Saturday, June 13, 2015

Character Study: The Creeper

Two years ago, I started this blog with the intention of writing these Character Studies to inform and entertain. As you can see by the abundance of cartoon reviews, things changed at some point down the line. Once again, I choose to mark the NewtCave’s Anniversary with a return to form. And once again, I’ll be looking at a Steve Ditko character.

This year, I’ll be looking at a real… Creeper.

There ya go.
Character Conception
Steve Ditko’s work was characterized by the way he didn’t even try to disguise the fact that he was using it as a mouthpiece for his philosophical and political views. Which makes the Creeper’s relatively apolitical feel odd for our Objectivist-and-proud Mr. Ditko.

This is what Steve Ditko calls "subtlety."
But Ditko had dabbled in the more psychedelic side of comics, having created Doctor Strange for Marvel and done some independent work at Charlton.

Wow. I have no idea what I'm seeing, but I love it.
The Creeper is really just a typical offbeat 60’s-70’s underground comic hero that just happened to be published by one of the largest comic companies around.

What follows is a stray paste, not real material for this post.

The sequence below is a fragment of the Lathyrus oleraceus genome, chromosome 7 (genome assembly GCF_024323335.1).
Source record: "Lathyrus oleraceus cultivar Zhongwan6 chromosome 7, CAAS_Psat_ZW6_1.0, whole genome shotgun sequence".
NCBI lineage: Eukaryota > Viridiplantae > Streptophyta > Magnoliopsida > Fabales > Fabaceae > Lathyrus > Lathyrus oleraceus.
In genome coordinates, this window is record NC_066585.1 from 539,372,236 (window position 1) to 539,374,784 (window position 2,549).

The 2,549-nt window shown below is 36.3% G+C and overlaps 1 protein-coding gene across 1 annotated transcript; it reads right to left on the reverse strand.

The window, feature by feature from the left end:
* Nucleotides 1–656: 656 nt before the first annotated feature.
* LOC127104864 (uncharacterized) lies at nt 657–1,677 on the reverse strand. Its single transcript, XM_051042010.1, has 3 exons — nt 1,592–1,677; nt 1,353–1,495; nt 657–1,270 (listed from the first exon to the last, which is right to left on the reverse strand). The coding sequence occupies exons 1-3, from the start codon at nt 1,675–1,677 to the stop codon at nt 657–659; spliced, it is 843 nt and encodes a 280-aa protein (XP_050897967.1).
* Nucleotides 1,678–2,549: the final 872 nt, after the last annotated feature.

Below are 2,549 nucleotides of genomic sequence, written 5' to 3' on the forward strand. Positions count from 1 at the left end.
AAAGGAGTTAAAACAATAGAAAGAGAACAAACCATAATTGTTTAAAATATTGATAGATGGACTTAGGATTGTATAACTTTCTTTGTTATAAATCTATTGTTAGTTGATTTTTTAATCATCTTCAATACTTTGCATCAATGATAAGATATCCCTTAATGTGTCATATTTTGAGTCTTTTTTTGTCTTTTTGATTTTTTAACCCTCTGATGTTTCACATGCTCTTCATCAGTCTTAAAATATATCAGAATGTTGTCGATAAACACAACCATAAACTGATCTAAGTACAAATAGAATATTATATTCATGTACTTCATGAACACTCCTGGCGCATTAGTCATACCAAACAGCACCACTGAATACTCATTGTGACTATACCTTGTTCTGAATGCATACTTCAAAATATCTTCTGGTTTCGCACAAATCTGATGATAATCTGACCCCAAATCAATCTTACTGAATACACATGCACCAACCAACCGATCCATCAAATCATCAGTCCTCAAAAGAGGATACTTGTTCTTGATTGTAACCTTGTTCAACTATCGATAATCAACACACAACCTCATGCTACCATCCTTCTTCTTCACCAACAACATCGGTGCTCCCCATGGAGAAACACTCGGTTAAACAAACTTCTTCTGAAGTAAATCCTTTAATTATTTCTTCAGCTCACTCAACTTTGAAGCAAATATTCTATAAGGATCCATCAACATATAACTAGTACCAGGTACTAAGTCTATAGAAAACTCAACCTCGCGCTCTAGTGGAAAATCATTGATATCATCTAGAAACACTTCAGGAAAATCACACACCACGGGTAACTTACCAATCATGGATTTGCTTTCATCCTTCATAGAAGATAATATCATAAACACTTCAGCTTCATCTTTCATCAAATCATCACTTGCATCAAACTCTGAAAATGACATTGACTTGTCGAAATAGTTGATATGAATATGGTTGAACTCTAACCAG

The Creeper was the first character Ditko created for DC, having already left both Marvel and Charlton. The Creeper debuted in Showcase #73, the same series where Green Lantern actually got his start, in 1968. No pomp, no circumstance, just yet another try-out character that they hoped would make it big.

Well... You might want to stick to Blue Beetle, Mr. Ditko.
Pre-Crisis Secret Origin
Jack Ryder was an infamously outspoken TV host who wouldn’t let his views be silenced, no matter what. And because his beliefs “coincidentally” lined up with Steve Ditko’s, Ditko would use him as a bit of a mouthpiece, despite this comic being less overtly political than his other works.

Looks look I spoke too soon about Ditko's politics not showing up.
Anyway, Jack would often investigate hot tips himself before he reported them. He got the word that some ne’er-do-wells were going to be up to no good at a local get-together. When he arrived on the scene, he discovered that the criminals were attending a costume party. With no costume on hand, he bought a bunch of random bits and pieces from a store. Makeup, a wig, a yellow body stocking, gloves and boots, even a sheepskin rug that he turned into a cape.